Given that the stock market’s up 30% from last year, the affluent are in a mood to celebrate. It’s understandable then that accessories are glowing inside the head and heart of many a client these days. But what about the risk of too many dust collectors — isn’t clutter the new enemy no. 1? According to designer Meryl Santopietro of Lincoln, RI, “People are having trouble understanding scale when accessorizing. They buy objects are just too small — especially online,” says Santopietro who works with daughters Alessandra (selections and sourcing) and Joy (spreadsheets and finance). “Naturally dust and knickknacks fill up the spaces between all those little pieces. My advice is to ‘buy big’ — just a few large, meaningful pieces to bring life to minimal, toned down spaces: animal prints and crystal, luminous silk velvets, turquoise and other jewel tones, gold and silver. Webster & Co in the BDC is a good resource. We just found a Ron Dier charger plate there. It was finished in gold and looked perfect on a stand on a client’s bedroom armoire.”
In addition to accessories “trim, fringe and contrasting details such as nailheads are becoming popular,” according to Elizabeth Benedict, a designer based in Chestnut Hill, MA. “I use trim to link different patterns and bring in new colors. My favorite vendors for this are Houles, Paris, Samuel & Sons, and Old World Weavers. By using trim from the later, I married fabrics in blue and white from Kravet with a pink, geometric from Schumacher. And it’s the trim that makes the whole scheme make sense. Sometimes a nice trim can also drive the accent colors throughout an entire room.”
“Our clients are focusing on quality, rather than just getting a bunch of stuff,” says designer Cynthia Driscoll whose studio is on Charles Street in Boston. “And frankly everything online is beginning to look the same — boring.” Having listened to her clients Driscoll travels the world in search of quality and uniqueness. “I often fly to Brussels and then head northwest for Bruges and the countryside. Right now Belgium is a fabulous place to shop. It just hasn’t been cleaned out like the rest of Europe. Though in Paris I did find some old balustrades I am having made into lamps. Old accents like these reclaimed architectural pieces add so much character to modern homes. I also have a container of artwork and sculpture on its way from a shopping trip to South Africa. One piece I’m keeping for my own foyer — a Lionel Smit bronze of a native woman — her head alone weighs over four hundred pounds.”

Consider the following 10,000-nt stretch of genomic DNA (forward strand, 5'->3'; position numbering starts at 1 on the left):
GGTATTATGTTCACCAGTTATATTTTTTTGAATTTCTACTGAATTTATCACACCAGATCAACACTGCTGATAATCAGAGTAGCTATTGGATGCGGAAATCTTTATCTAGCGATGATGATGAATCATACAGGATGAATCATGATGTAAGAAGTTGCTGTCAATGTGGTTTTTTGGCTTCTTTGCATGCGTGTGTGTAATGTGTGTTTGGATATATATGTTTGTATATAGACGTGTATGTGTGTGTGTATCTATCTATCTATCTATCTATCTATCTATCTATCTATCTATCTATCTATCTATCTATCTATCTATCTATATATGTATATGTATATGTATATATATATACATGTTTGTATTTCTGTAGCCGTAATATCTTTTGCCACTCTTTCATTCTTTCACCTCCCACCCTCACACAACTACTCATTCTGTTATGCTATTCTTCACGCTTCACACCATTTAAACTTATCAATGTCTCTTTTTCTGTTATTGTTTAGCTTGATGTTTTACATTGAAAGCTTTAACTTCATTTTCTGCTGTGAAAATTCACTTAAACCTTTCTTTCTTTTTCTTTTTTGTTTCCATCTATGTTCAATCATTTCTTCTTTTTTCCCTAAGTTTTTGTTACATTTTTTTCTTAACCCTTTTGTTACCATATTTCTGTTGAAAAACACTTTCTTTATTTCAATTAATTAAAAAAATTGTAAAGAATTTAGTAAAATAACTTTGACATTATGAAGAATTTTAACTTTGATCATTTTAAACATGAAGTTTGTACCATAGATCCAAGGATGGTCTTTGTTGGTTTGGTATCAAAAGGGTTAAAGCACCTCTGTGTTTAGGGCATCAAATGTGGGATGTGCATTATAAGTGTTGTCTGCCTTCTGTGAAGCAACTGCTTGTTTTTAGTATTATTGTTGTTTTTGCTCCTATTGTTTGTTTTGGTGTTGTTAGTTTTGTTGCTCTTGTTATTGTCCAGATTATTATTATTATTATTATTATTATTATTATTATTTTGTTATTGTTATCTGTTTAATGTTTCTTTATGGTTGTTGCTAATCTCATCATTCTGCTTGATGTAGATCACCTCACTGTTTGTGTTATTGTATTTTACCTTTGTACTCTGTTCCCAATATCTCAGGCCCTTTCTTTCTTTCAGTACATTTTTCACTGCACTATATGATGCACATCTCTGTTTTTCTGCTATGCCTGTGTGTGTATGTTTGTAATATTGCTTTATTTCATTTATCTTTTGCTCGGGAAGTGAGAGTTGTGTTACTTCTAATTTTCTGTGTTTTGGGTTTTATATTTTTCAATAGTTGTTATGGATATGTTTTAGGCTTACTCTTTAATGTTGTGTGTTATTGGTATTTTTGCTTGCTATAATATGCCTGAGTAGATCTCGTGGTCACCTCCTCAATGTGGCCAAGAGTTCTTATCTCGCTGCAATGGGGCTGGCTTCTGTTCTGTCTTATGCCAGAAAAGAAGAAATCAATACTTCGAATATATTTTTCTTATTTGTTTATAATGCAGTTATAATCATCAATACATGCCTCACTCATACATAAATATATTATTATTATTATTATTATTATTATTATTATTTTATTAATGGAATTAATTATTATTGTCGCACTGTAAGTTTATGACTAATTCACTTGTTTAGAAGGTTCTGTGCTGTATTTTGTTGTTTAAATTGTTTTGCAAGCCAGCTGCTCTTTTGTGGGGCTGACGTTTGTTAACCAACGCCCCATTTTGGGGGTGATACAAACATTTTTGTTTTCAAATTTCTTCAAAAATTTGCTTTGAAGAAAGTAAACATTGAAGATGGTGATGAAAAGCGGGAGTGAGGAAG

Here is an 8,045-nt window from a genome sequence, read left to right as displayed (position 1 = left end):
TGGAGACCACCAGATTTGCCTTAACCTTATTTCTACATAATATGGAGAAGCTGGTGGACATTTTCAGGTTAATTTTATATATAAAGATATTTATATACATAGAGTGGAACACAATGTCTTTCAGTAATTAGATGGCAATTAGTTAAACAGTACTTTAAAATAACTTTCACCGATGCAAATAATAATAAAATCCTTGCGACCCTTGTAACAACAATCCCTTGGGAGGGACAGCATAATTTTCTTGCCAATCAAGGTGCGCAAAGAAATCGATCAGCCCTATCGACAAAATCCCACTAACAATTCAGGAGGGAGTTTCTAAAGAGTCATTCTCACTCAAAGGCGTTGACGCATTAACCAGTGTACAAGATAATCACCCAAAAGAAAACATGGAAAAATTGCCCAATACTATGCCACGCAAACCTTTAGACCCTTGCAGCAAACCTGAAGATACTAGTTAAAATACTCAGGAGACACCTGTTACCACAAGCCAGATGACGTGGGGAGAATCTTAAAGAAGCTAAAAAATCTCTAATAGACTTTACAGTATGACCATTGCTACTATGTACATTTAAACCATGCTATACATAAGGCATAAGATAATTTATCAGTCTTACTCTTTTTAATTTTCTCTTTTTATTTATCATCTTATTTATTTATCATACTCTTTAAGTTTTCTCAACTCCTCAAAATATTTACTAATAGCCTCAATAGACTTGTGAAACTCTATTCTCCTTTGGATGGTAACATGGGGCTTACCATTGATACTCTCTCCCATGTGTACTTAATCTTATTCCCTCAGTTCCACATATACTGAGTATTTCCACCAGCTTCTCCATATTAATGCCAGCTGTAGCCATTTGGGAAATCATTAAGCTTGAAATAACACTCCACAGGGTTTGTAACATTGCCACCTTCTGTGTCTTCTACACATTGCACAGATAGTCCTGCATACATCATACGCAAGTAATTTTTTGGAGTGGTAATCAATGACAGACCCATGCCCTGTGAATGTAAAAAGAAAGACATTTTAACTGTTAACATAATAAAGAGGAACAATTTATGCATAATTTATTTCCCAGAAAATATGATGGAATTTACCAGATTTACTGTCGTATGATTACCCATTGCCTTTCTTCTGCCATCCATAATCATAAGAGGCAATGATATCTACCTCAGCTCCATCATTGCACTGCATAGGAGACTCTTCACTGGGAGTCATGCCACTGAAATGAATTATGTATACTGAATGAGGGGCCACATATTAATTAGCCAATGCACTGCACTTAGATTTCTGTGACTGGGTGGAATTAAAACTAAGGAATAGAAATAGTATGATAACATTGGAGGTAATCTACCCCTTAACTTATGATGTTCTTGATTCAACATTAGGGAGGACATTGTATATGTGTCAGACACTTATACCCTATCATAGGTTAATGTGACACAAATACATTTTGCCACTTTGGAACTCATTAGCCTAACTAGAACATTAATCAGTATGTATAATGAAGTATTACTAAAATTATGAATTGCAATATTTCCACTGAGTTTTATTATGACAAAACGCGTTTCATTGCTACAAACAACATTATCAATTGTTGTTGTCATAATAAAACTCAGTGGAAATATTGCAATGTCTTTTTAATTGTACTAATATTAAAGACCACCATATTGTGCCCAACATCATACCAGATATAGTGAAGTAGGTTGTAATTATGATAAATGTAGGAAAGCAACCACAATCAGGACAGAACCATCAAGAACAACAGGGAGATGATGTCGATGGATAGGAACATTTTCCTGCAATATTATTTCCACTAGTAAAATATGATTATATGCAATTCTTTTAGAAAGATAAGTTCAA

Steve Nobel mentioned three keys to marketing high end residential design: listening to the client and let her understand just how you are going to get into her head and heart, coaching her to make better decisions, and transparency about time and money. There’s one other — a fourth element of successful luxury marketing — a trade secret we’d like to add, though by virtue of which it no longer qualifies as a trade secret). Call it the positive energy effect. Positive energy attracts positive results. Clarity, creativity, a human connection and sense of fun and adventure, all make for that hug Nobel used to introduce his talk last December.